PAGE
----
A study by Jack Gilbert and his team shows how new techniques are helping us understand how microbes (both harmful and non harmful) move around our homes and how we interact with them. This is important because we increasingly realise that the bacteria that colonize humans and our built environments have the potential to influence our health, both in a positive manner as well as by causing disease.
In this study, the microbial community (microbiome) associated with 7 families and their homes over 6 weeks was assessed, including 3 families that moved house. The types of microbes differed substantially among homes, and was largely sourced from the humans living there. Humans were also identified as the most important vector of microbes in each home.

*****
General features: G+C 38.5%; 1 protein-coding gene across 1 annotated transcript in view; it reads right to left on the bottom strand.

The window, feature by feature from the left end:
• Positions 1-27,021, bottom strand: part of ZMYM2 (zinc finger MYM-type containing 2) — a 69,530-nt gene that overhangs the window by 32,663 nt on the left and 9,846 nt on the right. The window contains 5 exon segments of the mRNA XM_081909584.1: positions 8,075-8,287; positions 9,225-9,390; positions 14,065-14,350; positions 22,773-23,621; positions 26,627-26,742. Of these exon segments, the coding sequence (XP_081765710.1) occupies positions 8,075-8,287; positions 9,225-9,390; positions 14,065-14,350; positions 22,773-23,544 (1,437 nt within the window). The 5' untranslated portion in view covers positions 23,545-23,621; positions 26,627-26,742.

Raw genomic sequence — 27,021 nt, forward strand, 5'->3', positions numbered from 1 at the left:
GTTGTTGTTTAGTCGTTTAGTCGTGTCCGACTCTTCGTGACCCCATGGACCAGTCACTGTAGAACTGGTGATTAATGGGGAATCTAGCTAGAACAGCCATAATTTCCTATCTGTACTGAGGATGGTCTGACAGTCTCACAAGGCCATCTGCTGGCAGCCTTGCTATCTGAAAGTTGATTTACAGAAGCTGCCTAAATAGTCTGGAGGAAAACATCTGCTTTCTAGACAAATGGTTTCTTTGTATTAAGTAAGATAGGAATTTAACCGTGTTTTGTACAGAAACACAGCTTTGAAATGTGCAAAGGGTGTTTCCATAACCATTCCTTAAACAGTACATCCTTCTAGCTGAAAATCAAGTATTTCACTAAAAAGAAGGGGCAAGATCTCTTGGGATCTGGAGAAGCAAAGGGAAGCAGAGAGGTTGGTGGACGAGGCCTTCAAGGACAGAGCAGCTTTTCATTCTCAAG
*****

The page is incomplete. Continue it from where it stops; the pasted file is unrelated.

Potential human pathogens observed on a kitchen counter could be matched to the hands of occupants. After a house move, a microbial community which was similar to that in the old house was rapidly established, again suggesting colonization by the family’s microbiota.
The publication can be found HERE.